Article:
A news story making the rounds on Tuesday says that information on nearly all of Michigan's voters has been posted on a Russian dark web forum, renewing fears that the 2020 election could be "hacked."
The news was first shared by the Russian newspaper Kommersant.
According to an English article on the Russian website Meduza
, a user named "Gorka9" shared personal data of 7.6 million of the Michigan's 7.8 million voters on a Russian dark web forum, as well as the information of another million voters in Arkansas, Connecticut, North Carolina, and Florida. The information included full names, date of birth, sex, date of registration, home address, zip code, email address, voter ID number, and polling station number.
As the story went viral, Michigan's Secretary of State took to Twitter to tell people not to worry.
"Public voter information in Michigan and elsewhere is accessible to anyone through a FOIA request," the department wrote on Twitter. "Our system has not been hacked. We encourage all Michigan voters to be wary of attempts to 'hack' their minds, however, by questioning the sources of information and advertisements they encounter and seeking out trusted sources, including their local election clerk and our office."
Even though the information is freely available, Russian hackers appeared to have found a way to profit off of it by scamming the U.S. government. According to Kommersant
, one forum member told the paper they made $4,000 by sharing a database of voter information to the U.S. Department of State's "Rewards for Justice"
program, which is offering a reward of up to $10 million "for information leading to the identification or location of any person who works with or for a foreign government for the purpose of interfering with U.S. elections through certain illegal cyber activities."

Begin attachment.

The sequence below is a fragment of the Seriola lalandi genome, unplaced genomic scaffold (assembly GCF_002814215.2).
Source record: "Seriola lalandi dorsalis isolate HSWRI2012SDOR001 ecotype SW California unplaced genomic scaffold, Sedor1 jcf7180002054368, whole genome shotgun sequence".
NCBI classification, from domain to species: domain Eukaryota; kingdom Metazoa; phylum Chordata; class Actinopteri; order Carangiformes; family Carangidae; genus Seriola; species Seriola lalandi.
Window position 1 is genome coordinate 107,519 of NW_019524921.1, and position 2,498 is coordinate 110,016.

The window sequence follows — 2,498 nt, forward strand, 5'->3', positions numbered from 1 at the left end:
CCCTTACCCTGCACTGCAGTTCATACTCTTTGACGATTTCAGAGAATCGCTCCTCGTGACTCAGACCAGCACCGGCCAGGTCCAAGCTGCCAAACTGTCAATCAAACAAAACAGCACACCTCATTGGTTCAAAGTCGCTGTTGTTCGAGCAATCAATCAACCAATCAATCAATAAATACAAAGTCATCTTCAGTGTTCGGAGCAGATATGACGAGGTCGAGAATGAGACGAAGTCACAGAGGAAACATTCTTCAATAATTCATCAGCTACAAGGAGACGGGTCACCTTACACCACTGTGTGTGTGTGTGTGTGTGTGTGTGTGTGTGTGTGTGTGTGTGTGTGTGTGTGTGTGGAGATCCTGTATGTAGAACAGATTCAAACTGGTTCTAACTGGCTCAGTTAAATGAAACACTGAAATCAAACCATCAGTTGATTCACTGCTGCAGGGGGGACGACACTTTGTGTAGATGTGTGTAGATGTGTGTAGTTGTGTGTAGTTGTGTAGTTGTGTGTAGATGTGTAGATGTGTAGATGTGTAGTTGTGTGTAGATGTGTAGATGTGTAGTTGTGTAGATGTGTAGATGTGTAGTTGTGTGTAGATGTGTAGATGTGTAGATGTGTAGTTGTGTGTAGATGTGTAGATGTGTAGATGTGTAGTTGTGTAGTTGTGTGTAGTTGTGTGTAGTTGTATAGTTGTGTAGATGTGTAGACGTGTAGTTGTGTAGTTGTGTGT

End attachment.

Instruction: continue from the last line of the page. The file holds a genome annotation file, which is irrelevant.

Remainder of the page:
Maybe this story is a contender for next year's Foilies Awards
Alex Stamos, a cybersecurity expert and adjunct professor at Stanford’s Freeman-Spogli Institute, cautioned against freaking out over the news.
"Dark web forums, especially ones in Russian, are chock full of free and paid data dumps like this with no immediate use," he wrote on Twitter
"We gotta be careful about jumping at shadows and legit reporters and experts should be careful about what credit we give our adversaries without them earning it," he added. "This kind of paranoia is one of the goals of Russia’s influence operations."
Last month, the Senate Intelligence Committee released a sprawling report about Russia’s interference in the 2016 election, showing coordination
between Trump campaign advisers and Kremlin officials. And former Special Counsel Robert Mueller's report found that the Russian government "interfered in the 2016 presidential election in sweeping and systematic fashion" and "violated U.S. criminal law." The interference included at least $100,000 in social media ads purchased through the shadowy Internet Research Agency, which sought to "provoke and amplify political and social discord in the United States," including pro-Trump ads.
In 2016, Trump won Michigan by some 10,000 votes.
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